Galveston National Lab celebrates 10th anniversary

A sample of the virus that has infected more than 46,000 people around the world and killed more than 1,300 arrived at the Galveston National Laboratory at the University of Texas Medical Branch, 301 University Blvd., earlier this week.

GALVESTON

COVID-19 came to Galveston in a crush-proof box.

A sample of the virus that has infected more than 46,000 people around the world and killed more than 1,300 arrived at the Galveston National Laboratory at the University of Texas Medical Branch earlier this week.

Soon after it arrived, researchers at the lab, 301 University Blvd., began to replicate the virus. In a tweet, the laboratory invited researchers from around the world to contact its World Reference Center for Emerging Viruses and Arboviruses to get their own copies of the virus.

The hope is that the sample being worked on at the medical branch can be used to more quickly develop diagnostic tests and medical treatments that will be useful in treating the virus, said Kenneth Plante, associate director and curator of the World Reference Center for Emerging Viruses and Arboviruses.

“We believe that a lot of the research community is going to want to use this strain,” Plante said. “This will help us make progress at a quicker pace.”

The reference center is a library that contains more than 6,700 virus samples of emerging diseases from around the world. The samples date back to the 1930s, and the center constantly is adding new ones to its collection, Plante said.

The sample of COVID-19, which is also known as novel coronavirus, originated with a person diagnosed with the disease who traveled from China to a quarantine site in Washington state.

From there, biological samples from that person were sent to the U.S. Centers for Disease Control and Prevention in Atlanta. After the samples arrived in Georgia, Galveston National Laboratory officials began negotiating with federal officials to have a sample sent to Texas.

“This is just another example of the lab being engaged on a global problem,” said James LeDuc, director of the Galveston National Laboratory.

While the COVID-19 outbreak began in China in late 2019, getting samples from there was impossible because of the scope of the outbreak, LeDuc said. Once people were evacuated from China to the United States as the outbreak worsened, it became more feasible to get a sample, he said.

The samples were shipped from Georgia to Texas in a crush-proof canister inside a crush-proof box, Plante said.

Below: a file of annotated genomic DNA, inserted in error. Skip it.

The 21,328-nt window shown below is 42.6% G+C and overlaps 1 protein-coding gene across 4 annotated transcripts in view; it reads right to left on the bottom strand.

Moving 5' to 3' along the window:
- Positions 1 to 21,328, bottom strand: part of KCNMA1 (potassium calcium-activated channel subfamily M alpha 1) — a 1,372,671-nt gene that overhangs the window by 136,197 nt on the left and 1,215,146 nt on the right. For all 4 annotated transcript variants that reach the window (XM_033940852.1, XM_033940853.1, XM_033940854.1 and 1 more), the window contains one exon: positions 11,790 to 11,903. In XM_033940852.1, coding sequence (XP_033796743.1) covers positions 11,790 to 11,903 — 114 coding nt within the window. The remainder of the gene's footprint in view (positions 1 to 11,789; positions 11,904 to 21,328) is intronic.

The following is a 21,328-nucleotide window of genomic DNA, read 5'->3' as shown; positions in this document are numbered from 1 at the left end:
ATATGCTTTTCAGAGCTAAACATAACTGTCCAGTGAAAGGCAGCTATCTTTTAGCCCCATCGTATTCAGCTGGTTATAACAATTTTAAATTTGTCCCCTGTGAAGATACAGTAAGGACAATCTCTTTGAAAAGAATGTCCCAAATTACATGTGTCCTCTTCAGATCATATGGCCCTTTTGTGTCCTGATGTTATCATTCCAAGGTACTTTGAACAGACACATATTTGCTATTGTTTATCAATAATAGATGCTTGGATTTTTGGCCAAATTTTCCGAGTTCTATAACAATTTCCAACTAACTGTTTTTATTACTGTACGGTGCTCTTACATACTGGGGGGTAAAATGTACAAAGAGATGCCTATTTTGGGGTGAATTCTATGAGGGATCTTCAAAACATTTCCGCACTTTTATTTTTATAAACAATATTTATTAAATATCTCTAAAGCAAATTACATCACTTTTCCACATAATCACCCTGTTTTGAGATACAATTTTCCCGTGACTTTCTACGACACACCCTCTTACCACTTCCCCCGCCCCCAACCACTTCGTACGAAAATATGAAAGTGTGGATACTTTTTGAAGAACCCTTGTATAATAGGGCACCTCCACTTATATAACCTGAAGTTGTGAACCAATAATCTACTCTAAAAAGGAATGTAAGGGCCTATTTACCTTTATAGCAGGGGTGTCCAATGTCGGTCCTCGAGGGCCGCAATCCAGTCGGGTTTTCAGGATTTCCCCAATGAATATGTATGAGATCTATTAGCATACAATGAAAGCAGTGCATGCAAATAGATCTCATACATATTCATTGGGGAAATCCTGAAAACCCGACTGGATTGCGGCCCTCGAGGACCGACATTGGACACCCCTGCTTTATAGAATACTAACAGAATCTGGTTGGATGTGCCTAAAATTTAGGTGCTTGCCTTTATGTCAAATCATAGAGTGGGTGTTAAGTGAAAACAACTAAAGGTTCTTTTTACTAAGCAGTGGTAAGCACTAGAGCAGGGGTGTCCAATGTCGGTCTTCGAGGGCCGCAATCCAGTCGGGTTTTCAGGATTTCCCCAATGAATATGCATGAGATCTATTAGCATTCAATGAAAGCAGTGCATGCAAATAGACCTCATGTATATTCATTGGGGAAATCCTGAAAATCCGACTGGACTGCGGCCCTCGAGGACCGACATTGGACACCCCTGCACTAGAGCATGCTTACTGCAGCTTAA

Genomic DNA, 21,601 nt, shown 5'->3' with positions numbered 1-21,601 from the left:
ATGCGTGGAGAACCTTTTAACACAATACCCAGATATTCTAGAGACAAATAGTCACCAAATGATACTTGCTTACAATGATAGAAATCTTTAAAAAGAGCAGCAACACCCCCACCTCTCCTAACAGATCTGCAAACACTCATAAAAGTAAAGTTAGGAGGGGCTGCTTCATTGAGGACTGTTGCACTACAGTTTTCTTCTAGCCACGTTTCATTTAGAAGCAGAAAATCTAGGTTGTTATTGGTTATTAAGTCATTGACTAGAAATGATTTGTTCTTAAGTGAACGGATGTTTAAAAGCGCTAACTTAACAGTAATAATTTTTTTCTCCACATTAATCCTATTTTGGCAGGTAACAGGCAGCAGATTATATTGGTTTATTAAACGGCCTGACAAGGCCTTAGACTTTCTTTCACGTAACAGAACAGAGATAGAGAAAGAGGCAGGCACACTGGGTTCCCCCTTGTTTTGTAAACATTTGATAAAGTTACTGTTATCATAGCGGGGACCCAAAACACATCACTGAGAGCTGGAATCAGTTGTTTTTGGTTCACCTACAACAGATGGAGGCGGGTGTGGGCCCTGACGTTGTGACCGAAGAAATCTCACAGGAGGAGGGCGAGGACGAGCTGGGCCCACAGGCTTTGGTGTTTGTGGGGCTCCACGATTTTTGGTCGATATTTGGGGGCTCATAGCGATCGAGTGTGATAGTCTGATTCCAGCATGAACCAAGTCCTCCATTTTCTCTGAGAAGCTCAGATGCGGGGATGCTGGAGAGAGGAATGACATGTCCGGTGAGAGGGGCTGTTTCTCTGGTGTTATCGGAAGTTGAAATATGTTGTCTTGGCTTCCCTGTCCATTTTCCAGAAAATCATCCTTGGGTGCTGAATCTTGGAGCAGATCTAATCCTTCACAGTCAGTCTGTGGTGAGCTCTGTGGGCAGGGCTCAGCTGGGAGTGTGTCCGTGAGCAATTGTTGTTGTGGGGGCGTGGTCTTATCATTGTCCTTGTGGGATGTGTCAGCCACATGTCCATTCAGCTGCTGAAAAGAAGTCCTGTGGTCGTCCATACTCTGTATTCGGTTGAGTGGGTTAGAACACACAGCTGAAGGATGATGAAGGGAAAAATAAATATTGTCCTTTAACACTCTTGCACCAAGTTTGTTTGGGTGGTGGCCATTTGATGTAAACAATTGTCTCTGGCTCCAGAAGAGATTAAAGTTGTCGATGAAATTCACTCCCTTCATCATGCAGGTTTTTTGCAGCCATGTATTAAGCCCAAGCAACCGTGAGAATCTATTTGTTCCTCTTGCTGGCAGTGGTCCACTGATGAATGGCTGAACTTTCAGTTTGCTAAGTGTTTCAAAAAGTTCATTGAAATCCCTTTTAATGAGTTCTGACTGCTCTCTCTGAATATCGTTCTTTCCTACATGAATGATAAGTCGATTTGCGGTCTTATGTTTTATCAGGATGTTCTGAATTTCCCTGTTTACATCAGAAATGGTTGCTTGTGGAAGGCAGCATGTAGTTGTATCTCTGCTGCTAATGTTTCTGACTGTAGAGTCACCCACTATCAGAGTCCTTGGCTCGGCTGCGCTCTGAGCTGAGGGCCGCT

It was safe to have coronavirus at the Galveston lab, officials said. Studying infectious diseases is what the laboratory, which opened in 2008, was made for, LeDuc said. Galveston National Laboratory is one of only two university-based Biosafety Level 4 laboratories in the country. It is designed to safely contain infectious diseases.

The reference library isn’t the only way the Galveston lab and the medical branch are connected to the outbreak.

LeDuc and other officials consulted with China while the country was constructing the Wuhan National Biosafety Laboratory. That lab is in the Chinese province where the coronavirus outbreak started. Representatives from the Wuhan lab visited Galveston in 2018, LeDuc said.

The name comes from the Latin word “corona,” meaning a halo or crown, which the viruses resemble when viewed under a microscope.

Common symptoms include a runny nose, headache, cough and fever. Shortness of breath, chills and body aches are associated with more dangerous kinds of coronavirus, according to the CDC. It’s unclear how easily or sustainably this virus is spreading between people, according to the center.

Although the exact origins of the coronavirus are still unknown, there’s no evidence that connects the laboratory with the Wuhan outbreak. This week, the World Health Organization said the virus likely originated in bats, then spread to another animal, before reaching humans through a seafood market in Wuhan.

Galveston also is a potential treatment site for people infected by the disease. The medical branch last year opened a $17 million biocontainment treatment unit that can be used to treat people with highly infectious diseases.

The unit was commissioned after the medical branch was chosen as one of 10 hospitals in the country that would act as a regional Ebola treatment center, following an outbreak of the disease that infected 28,000 people worldwide, including three people in Texas.

Although the facility is available, there were no people being treated for coronavirus at the medical branch as of Thursday, a medical branch spokesman said.

The first confirmed case of COVID-19 in Texas was announced on Thursday. A person being held at a quarantine station in San Antonio was confirmed to be infected with the virus.

That person was isolated and was being treated at a local hospital, according to the Texas Department of State Health Services.

Despite the confirmed infection, the risk that other people in Texas will be infected is low, according to the health department.

John Wayne Ferguson: 409-683-5226; john.ferguson@galvnews.com or on Twitter @johnwferguson.

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